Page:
Welcome to Professional CDL Training, LLC

Proudly Serving Southeastern Wisconsin Since 1996


According to the 2015 Truck Driver Shortage Analysis report prepared by the American Trucking Association, the truck driving industry has been suffering an increasing shortage of drivers over the last 15 years. In fact, at the end of 2014 this shortage was approximately 38,000 drivers! Other analysts reported the number to be at 48,000 drivers for 2015, which is the highest ever! The shortage is growing each year, and is predicted to reach approximately 175,000 by 2024!  Based on these statistics, a career in the Trucking Driving Industry is a promising career opportunity. Click here to read the full report

The American Trucking Association reveals another pay increase for CDL Truck Drivers

UPDATED March 27, 2018: New Survey Data Reveals Increases in Driver Compensation
Competitive Market Boosting Driver Pay and Benefit Packages

Arlington, Virginia — Today, the American Trucking Associations released data from its latest Driver Compensation Study, showing driver pay has climbed as rising demand for freight transportation services has increased competition for increasingly scarce drivers.

“This latest survey, which includes data from more than 100,000 drivers, shows that fleets are reacting to an increasingly tight market for drivers by boosting pay, improving benefit packages and offering other enticements to recruit and retain safe and experienced drivers,” said ATA Chief Economist Bob Costello.

According to this most recent study, the median salary for a truckload driver working a national, irregular route was over $53,000 – a $7,000 increase from ATA’s last survey, which covered annual pay for 2013, or an increase of 15%. A private fleet driver saw their pay rise to more than $86,000 from $73,000 or a gain of nearly 18%.

In addition to rising pay, Costello said fleets were offering generous signing bonuses and benefit packages to attract and keep drivers.

“Our survey told us that carriers are offering thousands of dollars in bonuses to attract new drivers,” Costello said. “And once drivers are in the door, fleets are offering benefits like paid leave, health insurance and 401(k)s to keep them.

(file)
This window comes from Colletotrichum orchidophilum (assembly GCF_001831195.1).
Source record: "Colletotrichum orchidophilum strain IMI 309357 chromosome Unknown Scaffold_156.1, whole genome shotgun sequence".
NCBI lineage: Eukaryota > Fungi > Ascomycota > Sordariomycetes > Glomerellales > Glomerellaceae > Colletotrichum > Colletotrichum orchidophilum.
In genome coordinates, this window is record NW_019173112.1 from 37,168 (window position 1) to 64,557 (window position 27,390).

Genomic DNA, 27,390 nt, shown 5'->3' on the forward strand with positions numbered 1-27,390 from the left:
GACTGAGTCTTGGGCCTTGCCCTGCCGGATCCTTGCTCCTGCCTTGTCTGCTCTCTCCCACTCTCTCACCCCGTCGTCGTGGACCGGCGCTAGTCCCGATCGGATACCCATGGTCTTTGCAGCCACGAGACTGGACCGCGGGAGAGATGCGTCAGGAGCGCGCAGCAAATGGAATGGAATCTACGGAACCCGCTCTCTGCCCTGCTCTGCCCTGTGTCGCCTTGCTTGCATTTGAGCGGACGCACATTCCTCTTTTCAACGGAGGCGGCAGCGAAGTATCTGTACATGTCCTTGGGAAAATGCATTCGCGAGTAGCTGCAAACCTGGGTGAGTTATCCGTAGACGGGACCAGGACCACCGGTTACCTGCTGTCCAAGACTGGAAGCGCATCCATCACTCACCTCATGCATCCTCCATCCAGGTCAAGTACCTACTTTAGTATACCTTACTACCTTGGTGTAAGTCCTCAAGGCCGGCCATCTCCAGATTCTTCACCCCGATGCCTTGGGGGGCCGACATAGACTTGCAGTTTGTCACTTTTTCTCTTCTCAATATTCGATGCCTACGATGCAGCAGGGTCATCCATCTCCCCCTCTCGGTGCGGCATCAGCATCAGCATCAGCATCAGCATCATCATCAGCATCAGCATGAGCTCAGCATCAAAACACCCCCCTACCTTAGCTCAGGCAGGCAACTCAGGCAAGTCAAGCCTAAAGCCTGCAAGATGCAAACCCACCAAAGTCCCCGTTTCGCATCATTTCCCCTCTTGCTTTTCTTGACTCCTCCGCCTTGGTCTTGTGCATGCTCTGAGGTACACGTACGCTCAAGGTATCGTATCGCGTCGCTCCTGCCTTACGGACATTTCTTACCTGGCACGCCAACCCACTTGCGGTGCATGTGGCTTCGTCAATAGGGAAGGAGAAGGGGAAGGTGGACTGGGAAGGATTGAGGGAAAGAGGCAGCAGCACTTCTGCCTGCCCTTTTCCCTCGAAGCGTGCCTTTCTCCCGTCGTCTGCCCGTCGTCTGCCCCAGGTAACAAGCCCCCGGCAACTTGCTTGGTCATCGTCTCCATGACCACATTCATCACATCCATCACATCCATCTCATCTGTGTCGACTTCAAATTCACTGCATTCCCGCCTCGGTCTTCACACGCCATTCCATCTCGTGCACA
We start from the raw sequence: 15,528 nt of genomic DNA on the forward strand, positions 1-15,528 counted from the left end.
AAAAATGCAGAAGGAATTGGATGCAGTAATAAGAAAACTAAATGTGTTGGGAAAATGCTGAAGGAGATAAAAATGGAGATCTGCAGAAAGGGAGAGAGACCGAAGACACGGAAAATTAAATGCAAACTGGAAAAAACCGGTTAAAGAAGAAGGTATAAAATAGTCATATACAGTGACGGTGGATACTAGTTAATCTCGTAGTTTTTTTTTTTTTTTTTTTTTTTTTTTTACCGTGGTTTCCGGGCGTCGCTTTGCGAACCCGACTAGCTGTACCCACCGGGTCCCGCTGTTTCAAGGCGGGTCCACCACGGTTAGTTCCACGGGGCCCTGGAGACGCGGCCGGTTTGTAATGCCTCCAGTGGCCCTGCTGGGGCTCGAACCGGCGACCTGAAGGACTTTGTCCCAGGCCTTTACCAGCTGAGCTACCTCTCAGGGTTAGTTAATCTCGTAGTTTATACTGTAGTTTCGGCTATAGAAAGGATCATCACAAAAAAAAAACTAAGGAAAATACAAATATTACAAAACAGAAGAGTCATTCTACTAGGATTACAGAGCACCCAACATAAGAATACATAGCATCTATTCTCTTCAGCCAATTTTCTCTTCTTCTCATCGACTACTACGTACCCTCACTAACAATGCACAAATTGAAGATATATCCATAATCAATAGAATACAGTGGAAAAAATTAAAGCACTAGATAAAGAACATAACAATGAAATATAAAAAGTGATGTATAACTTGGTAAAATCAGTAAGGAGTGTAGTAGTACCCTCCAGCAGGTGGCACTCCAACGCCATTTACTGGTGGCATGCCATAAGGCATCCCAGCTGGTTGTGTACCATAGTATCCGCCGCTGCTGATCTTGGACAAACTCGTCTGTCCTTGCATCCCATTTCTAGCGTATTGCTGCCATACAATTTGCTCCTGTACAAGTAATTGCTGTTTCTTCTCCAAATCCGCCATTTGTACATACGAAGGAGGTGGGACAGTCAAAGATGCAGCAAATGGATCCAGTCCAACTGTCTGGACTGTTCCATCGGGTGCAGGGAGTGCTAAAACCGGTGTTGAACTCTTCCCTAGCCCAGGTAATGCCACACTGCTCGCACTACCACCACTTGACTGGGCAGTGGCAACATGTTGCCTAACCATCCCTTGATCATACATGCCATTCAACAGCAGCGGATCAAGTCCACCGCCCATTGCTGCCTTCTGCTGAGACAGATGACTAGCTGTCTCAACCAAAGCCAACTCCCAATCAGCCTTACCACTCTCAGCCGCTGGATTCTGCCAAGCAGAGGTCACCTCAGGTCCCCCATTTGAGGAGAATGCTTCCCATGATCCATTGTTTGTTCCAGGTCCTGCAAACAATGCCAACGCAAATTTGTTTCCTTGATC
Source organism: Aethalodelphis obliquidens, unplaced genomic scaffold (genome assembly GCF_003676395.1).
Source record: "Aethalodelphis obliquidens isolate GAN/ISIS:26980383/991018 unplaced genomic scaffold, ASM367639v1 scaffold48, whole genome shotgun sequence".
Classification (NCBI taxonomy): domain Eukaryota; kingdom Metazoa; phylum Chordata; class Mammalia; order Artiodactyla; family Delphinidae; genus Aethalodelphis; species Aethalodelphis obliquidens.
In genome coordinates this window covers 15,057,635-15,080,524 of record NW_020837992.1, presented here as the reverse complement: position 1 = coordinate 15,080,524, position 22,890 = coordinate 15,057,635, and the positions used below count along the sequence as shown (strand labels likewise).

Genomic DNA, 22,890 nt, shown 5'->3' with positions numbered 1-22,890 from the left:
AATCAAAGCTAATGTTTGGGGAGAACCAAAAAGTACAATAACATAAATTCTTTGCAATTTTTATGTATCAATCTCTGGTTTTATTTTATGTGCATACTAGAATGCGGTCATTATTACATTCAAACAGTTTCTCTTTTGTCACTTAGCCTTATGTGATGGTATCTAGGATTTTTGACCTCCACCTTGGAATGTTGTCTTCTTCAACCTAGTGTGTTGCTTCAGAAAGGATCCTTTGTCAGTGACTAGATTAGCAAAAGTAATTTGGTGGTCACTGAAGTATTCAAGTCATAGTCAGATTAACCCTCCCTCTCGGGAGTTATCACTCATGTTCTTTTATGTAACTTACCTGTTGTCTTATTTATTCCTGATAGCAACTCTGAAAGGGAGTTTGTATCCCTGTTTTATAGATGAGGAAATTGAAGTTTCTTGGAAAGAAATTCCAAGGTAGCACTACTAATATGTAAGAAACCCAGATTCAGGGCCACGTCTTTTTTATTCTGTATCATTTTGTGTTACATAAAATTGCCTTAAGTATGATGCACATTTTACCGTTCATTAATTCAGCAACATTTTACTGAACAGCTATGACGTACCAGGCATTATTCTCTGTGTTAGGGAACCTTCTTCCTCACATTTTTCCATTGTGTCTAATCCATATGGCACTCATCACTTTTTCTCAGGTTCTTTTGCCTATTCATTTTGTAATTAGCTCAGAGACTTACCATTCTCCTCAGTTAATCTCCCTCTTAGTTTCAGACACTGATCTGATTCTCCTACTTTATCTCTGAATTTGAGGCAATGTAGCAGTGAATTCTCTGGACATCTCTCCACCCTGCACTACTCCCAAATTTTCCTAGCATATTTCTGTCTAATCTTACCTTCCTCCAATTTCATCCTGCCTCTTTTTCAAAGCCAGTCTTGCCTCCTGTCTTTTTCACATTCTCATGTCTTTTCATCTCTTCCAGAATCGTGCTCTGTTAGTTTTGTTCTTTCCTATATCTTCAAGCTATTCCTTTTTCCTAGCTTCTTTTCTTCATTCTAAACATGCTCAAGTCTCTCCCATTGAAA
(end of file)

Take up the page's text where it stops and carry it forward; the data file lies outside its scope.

“This data demonstrates that fleets are reacting to concerns about the driver shortage by raising pay and working to make the job more attractive,” he said. “I expect that trend to continue as demand for trucking services increases as our economy grows.”

Click here to purchase a copy of ATA’s Driver Compensation Study.

Truck driver shortage: Here’s how much drivers are paid…

According to Fox Business, the U.S. trucking industry is struggling to find interested and qualified drivers to fill tens of thousands of jobs, despite the fact that the positions can offer yearly salaries over $100,000. (Read the full story here).

If you are interested in taking advantage of the shortage of commercial truck drivers, let us help you prepare to earn your Commercial Driver’s License!

Why you should consider training with us:

Professional CDL Training, LLC is licensed and certified by the Wisconsin Department of Transportation and approved by the State of Wisconsin Department of Safety and Professional Services Educational Approval Program (DSPS-EAP), formerly the Wisconsin Educational Approval Board (EAB)

We offer:

  • A free Prospective Commercial Truck Drivers’ Employment Orientation Seminar
  • Very competitive rates on an hourly basis – pay only for the training you need!
  • Flexible training schedules that accommodate even the busiest schedules – train on weekdays, evenings, or weekends.
  • Unique one-on-one personalized instruction – one instructor per student!
  • Innovative training methods – the classroom is the vehicle the student will be learning to drive – 100% of the training is in the truck!
  • Training with modern fleet specified vehicles on customized training routes.
  • Efficient and effective training – normally, our students are driving trucks or tractor-trailers, in city traffic, within their first four hours of training.
  • Integrity – during the first four hours of training, if your instructor feels that you are not likely to become and employable truck driver in a reasonable period of time, he/she will inform you. You may then decide to discontinue training and pay only for the fours hours training you received or you may decide to continue training for as long as you feel it is worth your time and money.
  • Training of drivers for small, medium and large businesses





If you would like more information about how we can train you to get a CDL and take advantage of the commercial truck drivers shortage, contact us today.